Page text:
Standard & Poor’s has announced Mapfre Insurance Group’s insurer financial strength and long-term counterparty credit rating have bee lowered to ‘AA-‘ from ‘AA’. At the same time, the long-term counterparty credit rating on Mapfre Group’s holding company, Mapfre S.A. was lowered to ‘A’ from ‘A+’. Long-term ratings on the junior subordinated debt of Mapfre S.A. were also lowered to ‘BBB+’ from ‘A-‘. The outlook on the ratings on Mapfre S.A. and the entities in the Mapfre Group remains negative.
Here is S&P’s report :
We revised to negative our outlook on the insurer financial strength and long-term counterparty credit ratings on the Mapfre Group’s subsidiaries that we regard as strategically important–Commerce Insurance Co. and Citation Insurance Co–and on the ratings on their intermediate holding company, Mapfre USA Corp. This is because their ratings, benefiting from two notches of support from their membership of the Mapfre Group, are, under our criteria, capped at one notch below the ratings on the core operating companies of Mapfre Group. We have affirmed the ‘A+’ long-term counterparty credit and insurer financial strength ratings on Commerce Insurance Co. and Citation Insurance Co., and the ‘BBB+’ long-term counterparty credit ratings on Mapfre USA Corp.
The foregoing rating actions follow the lowering of the long- and short-term ratings on the Kingdom of Spain (Spain; AA-/Negative/A-1+).
Under our criteria, an insurer’s ratings are constrained by our view of country risk (see “Factoring Country Risk Into Insurer Financial Strength Ratings,” published Feb. 11, 2003). With over 45% of the business written in its domestic market and a further estimated 40% in markets carrying lower sovereign ratings than Spain, the exposure of Mapfre S.A. and the Mapfre Group to country risk has, in our view, increased and is high relative to peer Europe-based global insurance groups.
Furthermore, we estimate that over 80% of the Mapfre Group’s investments and policyholder liabilities are held by entities domiciled in Spain or in lower-rated countries. While these assets are geographically diversified, we estimate Spain and such lower-rated countries represent more than 75% of Mapfre Group’s total investment portfolio.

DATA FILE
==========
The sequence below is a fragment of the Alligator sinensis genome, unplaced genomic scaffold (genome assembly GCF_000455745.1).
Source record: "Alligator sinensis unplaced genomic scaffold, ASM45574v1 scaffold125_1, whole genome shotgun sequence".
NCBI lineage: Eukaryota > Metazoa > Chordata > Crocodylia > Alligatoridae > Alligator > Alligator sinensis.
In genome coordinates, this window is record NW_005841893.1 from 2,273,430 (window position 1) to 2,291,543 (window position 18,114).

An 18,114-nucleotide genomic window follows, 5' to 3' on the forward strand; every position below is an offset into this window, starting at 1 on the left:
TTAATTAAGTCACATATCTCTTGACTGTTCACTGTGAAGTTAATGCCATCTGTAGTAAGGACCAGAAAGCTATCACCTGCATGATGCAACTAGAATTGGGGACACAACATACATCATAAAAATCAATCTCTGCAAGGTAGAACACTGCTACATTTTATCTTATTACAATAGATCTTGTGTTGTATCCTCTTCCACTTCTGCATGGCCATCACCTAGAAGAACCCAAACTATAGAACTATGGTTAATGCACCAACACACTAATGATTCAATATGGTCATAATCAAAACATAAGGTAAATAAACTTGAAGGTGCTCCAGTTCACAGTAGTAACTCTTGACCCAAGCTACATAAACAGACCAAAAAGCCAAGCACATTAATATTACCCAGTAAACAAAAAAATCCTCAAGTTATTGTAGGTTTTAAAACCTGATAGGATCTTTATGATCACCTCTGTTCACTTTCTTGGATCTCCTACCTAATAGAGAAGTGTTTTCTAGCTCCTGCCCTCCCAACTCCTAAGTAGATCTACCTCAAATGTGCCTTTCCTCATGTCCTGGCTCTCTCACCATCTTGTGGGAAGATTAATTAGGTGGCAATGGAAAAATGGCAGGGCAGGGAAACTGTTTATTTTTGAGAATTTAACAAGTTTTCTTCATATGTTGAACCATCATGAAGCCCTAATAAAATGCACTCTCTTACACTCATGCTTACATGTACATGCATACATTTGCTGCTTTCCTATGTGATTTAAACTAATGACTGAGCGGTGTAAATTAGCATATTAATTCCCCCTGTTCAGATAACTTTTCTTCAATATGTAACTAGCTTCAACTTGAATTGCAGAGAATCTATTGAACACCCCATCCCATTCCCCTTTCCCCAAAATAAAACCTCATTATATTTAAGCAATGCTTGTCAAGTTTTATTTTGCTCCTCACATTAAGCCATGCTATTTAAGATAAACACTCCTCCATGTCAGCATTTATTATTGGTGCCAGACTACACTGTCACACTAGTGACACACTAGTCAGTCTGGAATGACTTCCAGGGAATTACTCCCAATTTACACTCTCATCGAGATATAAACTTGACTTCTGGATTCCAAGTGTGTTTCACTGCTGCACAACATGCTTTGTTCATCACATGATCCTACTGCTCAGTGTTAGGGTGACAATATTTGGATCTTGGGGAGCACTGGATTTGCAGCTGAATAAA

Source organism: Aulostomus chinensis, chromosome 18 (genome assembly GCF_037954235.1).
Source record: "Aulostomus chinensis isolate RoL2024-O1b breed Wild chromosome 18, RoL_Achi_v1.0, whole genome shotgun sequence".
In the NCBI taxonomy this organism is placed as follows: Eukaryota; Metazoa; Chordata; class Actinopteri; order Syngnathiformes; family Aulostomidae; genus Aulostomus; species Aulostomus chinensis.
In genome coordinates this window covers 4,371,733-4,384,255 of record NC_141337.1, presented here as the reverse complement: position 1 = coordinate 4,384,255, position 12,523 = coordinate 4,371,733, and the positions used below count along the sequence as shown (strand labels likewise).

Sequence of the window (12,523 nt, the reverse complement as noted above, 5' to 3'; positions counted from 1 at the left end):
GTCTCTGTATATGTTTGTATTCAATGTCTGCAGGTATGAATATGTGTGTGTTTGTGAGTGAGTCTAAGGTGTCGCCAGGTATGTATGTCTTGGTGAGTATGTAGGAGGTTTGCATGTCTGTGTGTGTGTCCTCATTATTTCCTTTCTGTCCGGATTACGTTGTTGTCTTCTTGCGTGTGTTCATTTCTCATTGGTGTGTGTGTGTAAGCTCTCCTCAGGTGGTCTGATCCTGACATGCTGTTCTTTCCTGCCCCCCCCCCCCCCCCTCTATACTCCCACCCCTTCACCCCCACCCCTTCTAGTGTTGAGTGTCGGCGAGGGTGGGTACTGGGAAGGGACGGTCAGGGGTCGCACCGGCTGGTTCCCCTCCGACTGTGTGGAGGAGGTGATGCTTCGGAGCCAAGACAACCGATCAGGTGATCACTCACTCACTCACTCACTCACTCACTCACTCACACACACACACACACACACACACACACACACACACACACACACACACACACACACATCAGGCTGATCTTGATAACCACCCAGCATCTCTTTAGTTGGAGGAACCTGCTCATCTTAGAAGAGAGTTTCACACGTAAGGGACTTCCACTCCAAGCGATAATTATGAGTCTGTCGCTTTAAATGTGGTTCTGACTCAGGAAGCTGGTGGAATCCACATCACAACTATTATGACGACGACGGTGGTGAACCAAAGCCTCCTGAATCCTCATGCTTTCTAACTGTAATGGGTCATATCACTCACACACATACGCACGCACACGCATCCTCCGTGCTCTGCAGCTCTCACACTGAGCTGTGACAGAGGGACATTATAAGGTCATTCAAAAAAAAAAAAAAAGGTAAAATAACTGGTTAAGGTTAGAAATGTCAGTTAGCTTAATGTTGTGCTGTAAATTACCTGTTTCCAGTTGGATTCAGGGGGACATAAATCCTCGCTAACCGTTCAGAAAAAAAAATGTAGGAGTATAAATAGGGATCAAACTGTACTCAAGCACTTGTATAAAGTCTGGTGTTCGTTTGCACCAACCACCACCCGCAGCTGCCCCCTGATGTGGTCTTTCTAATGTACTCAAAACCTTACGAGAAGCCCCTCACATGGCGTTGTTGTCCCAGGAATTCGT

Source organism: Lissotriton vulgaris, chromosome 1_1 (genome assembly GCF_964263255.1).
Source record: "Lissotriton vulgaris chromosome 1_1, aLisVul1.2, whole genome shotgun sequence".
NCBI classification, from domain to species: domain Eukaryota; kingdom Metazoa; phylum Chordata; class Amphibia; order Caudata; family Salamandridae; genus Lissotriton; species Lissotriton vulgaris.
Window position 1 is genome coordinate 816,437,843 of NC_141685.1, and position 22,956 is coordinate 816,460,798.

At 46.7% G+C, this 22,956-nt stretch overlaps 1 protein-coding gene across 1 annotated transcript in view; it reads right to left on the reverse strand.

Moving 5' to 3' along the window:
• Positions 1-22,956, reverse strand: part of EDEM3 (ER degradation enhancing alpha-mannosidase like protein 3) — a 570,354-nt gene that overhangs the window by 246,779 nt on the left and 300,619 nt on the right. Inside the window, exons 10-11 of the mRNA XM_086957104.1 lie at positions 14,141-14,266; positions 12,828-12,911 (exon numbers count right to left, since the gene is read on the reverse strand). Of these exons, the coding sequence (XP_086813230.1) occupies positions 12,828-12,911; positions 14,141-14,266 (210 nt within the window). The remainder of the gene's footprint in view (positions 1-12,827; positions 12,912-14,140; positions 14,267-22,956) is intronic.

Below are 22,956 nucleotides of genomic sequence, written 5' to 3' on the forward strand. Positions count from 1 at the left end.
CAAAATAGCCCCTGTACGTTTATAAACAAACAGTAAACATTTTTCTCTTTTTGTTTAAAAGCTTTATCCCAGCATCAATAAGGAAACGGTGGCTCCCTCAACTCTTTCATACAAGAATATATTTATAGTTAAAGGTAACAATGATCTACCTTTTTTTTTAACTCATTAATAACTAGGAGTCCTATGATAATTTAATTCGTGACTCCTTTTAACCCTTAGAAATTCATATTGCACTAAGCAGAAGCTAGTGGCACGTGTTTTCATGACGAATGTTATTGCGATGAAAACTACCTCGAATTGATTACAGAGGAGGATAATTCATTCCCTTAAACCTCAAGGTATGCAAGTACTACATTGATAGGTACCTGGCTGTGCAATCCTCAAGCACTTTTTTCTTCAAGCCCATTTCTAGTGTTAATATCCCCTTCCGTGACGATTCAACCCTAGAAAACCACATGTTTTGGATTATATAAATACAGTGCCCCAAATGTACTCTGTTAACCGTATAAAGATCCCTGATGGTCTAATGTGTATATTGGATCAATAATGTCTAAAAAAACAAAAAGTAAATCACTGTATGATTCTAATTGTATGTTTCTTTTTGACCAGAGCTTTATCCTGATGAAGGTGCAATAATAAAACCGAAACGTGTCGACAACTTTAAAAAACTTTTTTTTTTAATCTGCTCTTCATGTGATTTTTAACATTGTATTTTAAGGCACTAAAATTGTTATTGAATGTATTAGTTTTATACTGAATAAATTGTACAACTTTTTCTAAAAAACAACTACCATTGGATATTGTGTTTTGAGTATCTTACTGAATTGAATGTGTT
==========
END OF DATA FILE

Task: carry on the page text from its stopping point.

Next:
The Mapfre Group’s assets comprise mostly government debt and bank deposits. As of end-June 2011, the Mapfre Group had a €7.4 billion exposure to Spanish government debt–about 20% of invested assets or 83% of total shareholder funds. The Mapfre Group’s exposure to Italian, Greek, Irish, and Portuguese government debt amounted to €1.8 billion. By our estimation, this is similar to the Mapfre Group’s exposure to Latin American sovereign debt.
The ratings on the Mapfre Group’s operating entities that we regard as core continue to reflect what we see as their very strong competitive position in Spain and Latin America, and their very strong capitalization and operating performance. The ratings also reflect our view of the Mapfre Group’s management track record, which we consider a positive factor for the ratings. These factors are partially offset by the difficult economic and financial climate in Spain, the Mapfre Group’s core market.
The negative outlook reflects that on our long-term ratings on the Kingdom of Spain. A downgrade of Spain could prompt us to lower the ratings on Mapfre S.A. and the entities in the Mapfre Group. Conversely, the outlook could be revised to stable following a similar outlook revision to Spain’s sovereign ratings.
Source : S&P